2:30 a.m. Time to make the bread dough. Calvin
is throwing ingredients into a gigantic mixing bowl: water, yeast, three kinds of flour. "This is my base," he says.
"I make four different kinds of bread out of it."
While the mixer does its
work, Calvin reminisces about his late wife and partner, Meg Colao. They were pastry chefs at a New York City hotel when they
met; after moving to the Upper Valley, they decided to open their own bakery.
month before we opened, Meg was diagnosed with cancer. We had put $150,000 into this place. She was sick, we had no medical
insurance. So I didn't have any choice but to work."
The mixer is done; Calvin takes
the dough out of the bowl, and sets it on the work table. Then he runs into the pastry room, picks up trays full of cakes
(boxed and labeled for retail sale), and carries them out to his van for the morning delivery run.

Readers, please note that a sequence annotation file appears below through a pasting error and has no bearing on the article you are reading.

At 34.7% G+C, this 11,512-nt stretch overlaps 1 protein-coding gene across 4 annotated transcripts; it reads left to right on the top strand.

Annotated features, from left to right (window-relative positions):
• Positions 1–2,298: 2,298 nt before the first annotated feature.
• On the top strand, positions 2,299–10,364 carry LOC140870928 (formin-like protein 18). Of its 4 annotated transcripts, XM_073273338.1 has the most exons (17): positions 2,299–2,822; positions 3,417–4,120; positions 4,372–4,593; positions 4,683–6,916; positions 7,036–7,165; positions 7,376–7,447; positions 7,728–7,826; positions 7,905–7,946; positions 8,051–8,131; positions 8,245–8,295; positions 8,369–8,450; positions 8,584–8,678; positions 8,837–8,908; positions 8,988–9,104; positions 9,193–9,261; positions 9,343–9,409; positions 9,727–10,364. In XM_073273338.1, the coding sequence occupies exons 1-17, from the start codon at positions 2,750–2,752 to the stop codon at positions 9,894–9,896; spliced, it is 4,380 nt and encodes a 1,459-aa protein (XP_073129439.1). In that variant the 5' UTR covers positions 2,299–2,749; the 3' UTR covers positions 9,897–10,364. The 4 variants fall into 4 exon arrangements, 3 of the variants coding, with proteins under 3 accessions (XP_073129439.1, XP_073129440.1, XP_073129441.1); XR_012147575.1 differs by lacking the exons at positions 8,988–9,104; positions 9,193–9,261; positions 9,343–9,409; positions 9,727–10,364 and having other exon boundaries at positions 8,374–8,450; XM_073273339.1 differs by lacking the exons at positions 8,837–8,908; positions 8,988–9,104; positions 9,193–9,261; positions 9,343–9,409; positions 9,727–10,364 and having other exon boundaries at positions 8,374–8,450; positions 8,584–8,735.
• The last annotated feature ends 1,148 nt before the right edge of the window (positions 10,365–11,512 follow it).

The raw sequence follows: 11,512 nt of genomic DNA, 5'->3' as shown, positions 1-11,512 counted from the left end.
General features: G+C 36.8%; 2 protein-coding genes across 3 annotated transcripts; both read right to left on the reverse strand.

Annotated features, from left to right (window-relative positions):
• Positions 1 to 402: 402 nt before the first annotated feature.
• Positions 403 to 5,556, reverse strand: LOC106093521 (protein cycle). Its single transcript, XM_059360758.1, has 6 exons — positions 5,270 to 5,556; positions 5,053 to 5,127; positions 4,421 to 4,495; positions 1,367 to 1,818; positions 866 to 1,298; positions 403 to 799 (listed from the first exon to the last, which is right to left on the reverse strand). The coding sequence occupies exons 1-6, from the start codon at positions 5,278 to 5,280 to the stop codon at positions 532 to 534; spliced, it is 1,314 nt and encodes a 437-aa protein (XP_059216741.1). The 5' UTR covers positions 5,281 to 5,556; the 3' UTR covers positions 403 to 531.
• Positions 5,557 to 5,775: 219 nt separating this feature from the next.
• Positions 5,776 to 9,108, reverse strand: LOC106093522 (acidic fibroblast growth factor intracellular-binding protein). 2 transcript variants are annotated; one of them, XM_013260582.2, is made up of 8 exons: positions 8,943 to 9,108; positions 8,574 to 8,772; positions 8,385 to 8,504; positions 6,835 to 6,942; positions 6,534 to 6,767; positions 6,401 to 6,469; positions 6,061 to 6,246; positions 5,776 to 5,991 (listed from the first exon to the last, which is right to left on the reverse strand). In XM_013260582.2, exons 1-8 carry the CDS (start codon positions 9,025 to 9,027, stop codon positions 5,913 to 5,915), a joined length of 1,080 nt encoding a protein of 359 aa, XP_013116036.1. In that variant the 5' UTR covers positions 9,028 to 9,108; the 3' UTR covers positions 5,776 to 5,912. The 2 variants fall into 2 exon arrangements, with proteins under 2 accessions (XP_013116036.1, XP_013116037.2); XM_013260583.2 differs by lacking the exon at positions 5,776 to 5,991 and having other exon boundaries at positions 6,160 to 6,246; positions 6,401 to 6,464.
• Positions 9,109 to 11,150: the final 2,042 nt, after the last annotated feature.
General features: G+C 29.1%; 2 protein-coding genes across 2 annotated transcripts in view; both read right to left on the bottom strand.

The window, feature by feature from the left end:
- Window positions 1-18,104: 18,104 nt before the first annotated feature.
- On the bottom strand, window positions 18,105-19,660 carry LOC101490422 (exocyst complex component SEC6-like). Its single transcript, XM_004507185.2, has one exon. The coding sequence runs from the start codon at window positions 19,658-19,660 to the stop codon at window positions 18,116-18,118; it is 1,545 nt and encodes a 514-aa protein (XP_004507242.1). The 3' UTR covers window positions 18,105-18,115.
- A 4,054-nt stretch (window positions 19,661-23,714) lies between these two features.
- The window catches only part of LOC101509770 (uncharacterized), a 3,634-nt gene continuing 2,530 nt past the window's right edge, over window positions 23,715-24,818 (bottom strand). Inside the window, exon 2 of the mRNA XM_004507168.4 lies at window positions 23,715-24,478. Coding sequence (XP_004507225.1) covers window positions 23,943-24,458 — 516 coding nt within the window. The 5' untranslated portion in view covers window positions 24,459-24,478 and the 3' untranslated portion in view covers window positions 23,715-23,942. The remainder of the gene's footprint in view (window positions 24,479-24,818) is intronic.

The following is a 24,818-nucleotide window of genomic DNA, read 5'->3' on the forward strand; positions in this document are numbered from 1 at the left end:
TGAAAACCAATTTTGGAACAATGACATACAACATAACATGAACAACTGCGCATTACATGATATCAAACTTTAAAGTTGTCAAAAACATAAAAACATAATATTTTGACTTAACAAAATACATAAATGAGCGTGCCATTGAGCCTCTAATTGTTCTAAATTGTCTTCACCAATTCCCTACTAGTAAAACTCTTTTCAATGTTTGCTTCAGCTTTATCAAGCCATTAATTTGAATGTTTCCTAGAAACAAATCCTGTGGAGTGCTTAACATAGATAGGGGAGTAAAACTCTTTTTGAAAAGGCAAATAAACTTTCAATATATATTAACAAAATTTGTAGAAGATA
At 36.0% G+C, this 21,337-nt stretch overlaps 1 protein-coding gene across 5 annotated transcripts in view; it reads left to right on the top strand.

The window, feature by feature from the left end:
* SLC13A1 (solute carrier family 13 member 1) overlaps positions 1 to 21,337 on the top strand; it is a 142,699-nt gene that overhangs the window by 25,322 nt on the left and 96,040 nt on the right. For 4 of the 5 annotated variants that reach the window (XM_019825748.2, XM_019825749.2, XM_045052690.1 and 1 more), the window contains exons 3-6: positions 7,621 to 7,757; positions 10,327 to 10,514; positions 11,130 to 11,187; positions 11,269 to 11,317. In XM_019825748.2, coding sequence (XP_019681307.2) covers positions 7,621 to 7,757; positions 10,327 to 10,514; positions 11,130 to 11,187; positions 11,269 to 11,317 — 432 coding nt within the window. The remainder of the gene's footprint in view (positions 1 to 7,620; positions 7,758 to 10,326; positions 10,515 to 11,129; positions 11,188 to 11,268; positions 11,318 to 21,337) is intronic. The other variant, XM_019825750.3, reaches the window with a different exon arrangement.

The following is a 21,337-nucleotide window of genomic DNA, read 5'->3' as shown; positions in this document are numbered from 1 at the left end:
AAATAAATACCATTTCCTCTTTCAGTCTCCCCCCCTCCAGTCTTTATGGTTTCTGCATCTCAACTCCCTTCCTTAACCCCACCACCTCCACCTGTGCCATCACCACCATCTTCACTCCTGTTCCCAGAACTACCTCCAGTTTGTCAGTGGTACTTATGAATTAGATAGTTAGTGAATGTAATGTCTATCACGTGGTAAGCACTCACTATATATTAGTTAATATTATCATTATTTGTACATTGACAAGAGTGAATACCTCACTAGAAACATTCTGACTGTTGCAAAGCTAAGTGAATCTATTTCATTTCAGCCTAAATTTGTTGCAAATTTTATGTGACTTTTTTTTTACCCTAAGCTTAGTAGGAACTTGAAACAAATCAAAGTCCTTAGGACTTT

"Five years after we opened, my wife passed away. That was six years ago." I ask how he managed to keep
going. "My focus was, we needed the money to support her. My dad was sick at the same time. They died six months apart."
Things are much better now. "I'm busy, but I try to enjoy what I'm doing when I'm doing it.
I have a great girlfriend the last three years."
Calvin heads for the walk-in
cooler in the bagel room. Inside are three rolling racks holding hundreds of raw bagels that were formed yesterday and left
to proof overnight. They stay in the cooler for now; Calvin pulls out some sourdough loaves that spent the night in the cooler.
For the first five hours of his day, Calvin is pretty much constantly on the move. "I used to go to the gym after
work. I don't have the energy anymore. My knees hurt, my back hurts. But it comes with the territory."